Editorial: High energy prices call for focus on needy (Burlington Free Press)

The rise of the average price of gas to a record $4 per gallon underscores the need for a practical response from the nation's policymakers that targets their efforts toward those who really need the help, while letting the market play itself out in other areas.

The increasing cost of energy is compelling a much-needed drive toward efficiency, which is sure to benefit our economy in the long run. Yet the short-term reality is that many people will suffer from rising fuel prices, which in turn pushes up prices for necessities such as food, transportation and heating fuel.

Rather than broad-stroke measures to artificially lower fuel prices across the board -- something that is sure to slow the transition toward a more energy efficient economy -- the government response should be targeted actions that help those most in need.

If Congress is dead set on doing something about gas prices, then it should look to a program based on need much like the heating fuel assistance program LIHEAP.

The list of those who need help keeps growing, including those who until a short while ago had thought themselves in the middle class and economically secure. Sen. Bernie Sanders raises a critical issue of how rising fuel prices is contributing to what he calls "the decline of the American middle class" brought on by an economic slowdown.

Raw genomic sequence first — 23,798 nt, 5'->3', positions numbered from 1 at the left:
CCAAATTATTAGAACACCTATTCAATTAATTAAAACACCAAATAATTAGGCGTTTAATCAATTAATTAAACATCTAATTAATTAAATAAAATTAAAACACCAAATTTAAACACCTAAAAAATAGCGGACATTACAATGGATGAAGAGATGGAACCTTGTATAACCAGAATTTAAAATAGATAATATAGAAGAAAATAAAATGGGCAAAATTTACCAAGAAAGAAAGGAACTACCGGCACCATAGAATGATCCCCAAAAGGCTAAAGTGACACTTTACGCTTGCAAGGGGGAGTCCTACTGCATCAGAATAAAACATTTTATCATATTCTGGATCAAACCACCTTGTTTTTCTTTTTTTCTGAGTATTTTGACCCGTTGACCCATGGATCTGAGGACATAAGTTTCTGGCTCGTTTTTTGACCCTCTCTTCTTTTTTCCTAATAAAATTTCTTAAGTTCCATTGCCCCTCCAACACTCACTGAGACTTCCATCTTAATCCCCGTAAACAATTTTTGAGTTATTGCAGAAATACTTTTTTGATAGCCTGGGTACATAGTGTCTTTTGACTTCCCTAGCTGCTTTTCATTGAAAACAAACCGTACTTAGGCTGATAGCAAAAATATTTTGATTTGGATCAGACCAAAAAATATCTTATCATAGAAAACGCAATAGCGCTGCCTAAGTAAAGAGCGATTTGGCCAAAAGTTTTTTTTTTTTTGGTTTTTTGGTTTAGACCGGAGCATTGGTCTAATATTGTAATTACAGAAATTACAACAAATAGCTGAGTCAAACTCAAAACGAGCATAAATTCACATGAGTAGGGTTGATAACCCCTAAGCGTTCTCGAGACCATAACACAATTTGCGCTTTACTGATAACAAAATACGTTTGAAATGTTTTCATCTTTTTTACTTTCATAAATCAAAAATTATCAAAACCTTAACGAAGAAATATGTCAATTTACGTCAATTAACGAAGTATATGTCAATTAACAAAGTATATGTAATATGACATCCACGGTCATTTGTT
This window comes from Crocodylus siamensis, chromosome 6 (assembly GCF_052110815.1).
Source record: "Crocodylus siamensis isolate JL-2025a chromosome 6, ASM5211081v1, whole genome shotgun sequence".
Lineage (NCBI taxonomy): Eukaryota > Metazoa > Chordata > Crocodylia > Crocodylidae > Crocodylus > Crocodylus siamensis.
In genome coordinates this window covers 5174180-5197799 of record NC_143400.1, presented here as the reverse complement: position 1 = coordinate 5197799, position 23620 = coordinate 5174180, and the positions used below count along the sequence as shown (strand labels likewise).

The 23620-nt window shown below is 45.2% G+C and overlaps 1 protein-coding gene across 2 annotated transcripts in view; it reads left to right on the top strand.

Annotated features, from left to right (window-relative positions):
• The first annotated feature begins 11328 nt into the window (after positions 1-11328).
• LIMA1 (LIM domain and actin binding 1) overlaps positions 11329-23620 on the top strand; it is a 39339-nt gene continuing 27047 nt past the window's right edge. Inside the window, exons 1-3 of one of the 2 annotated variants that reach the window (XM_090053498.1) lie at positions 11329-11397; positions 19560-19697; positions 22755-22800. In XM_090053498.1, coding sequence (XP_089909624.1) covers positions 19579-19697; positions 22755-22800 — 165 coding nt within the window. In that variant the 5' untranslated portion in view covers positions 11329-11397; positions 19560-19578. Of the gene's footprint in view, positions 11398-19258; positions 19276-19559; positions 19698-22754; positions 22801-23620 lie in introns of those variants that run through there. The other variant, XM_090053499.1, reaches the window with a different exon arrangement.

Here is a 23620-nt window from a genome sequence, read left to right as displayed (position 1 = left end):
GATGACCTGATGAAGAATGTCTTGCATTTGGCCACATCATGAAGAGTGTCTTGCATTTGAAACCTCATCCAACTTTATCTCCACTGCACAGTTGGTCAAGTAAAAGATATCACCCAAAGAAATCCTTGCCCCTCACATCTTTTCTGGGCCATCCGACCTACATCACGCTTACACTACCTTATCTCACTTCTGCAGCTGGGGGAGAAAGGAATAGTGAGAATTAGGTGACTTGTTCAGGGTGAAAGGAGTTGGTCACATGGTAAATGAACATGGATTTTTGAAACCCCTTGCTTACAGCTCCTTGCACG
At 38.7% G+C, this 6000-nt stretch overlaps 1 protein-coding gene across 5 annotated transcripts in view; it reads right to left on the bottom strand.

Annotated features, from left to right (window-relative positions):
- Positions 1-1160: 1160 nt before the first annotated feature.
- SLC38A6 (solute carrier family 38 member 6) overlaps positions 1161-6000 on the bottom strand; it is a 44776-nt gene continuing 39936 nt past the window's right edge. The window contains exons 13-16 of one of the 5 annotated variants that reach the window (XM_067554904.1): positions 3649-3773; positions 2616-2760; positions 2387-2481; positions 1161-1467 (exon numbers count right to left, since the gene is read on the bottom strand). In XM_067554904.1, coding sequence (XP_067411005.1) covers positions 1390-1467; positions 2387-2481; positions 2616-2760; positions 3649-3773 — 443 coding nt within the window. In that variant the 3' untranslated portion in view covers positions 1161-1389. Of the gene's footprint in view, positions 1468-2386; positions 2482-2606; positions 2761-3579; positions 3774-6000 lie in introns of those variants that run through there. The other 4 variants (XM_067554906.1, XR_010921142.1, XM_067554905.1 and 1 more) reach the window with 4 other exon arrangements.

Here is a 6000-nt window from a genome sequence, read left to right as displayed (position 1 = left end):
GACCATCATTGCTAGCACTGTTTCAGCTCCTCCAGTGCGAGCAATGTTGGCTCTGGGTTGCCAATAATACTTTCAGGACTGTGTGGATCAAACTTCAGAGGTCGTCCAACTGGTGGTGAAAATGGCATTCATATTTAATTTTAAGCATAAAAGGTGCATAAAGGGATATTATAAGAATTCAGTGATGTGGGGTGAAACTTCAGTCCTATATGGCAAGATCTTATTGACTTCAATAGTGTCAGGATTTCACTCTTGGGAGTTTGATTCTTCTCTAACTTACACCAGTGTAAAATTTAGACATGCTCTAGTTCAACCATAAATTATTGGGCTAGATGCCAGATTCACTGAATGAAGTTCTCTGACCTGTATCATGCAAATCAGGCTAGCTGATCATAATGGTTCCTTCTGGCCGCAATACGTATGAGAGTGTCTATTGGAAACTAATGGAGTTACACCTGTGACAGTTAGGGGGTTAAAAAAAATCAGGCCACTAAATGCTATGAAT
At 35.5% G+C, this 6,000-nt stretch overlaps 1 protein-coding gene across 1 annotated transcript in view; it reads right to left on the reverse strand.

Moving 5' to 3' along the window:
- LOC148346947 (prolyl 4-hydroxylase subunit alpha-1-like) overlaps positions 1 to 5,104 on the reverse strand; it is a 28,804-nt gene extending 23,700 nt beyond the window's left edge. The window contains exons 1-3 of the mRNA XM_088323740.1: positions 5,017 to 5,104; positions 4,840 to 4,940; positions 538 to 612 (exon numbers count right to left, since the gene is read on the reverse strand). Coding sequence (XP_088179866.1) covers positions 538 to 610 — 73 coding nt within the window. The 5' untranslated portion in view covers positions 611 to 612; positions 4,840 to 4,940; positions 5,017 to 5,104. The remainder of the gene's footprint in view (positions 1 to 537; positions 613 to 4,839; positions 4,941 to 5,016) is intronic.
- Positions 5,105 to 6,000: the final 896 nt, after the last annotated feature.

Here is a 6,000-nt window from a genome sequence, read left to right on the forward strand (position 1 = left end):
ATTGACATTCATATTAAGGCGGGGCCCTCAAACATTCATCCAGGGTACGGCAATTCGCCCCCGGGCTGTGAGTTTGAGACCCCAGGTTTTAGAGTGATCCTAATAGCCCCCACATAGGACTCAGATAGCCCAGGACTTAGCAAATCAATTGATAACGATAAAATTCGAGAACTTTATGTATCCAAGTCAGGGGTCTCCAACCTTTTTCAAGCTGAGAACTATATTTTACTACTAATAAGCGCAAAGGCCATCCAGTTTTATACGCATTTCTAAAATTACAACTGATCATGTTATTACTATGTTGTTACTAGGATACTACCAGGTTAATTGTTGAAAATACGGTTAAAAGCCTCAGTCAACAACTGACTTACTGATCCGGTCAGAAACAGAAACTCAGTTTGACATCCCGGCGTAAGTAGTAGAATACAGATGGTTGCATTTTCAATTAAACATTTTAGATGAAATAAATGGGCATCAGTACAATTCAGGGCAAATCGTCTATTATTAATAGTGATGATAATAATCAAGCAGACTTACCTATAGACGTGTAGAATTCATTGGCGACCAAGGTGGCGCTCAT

Sanders asked Vermonters how the economy was affecting their lives and heard back, not only from his own constituents, but also from across the country from people struggling with increasingly difficult times.

This is especially true for a rural state like Vermont where, with little mass transit, the automobile is the lifeline for so many people who have no choice but to drive to get to their jobs, take their kids to school, see a doctor or shop for groceries.

Other things, the market will take care of on its own.

The rising price of gasoline is leading people toward smaller, more fuel efficient vehicles in numbers large enough to finally grab the attention of the major U.S. automakers. General Motors last week announced it is shuttering four plants that make trucks and SUVs and will put more energy behind developing small cars that get better gas mileage. There's even talk of dropping the Hummer line, the iconoclastic nameplate among gas-guzzlers.

Plant closings, too, come with pain for those who will lose their jobs. But our country is better off helping the autoworkers find new careers than propping up the nation's addiction to fuel-hungry vehicles.

Over time, the only way to reduce the impact of rising oil prices is to reduce our dependence on petroleum, a move that will give this country a competitive advantage in the global economy. The people would be better served if, instead of impeding the transition, Washington worked to ease the pain that comes with the change.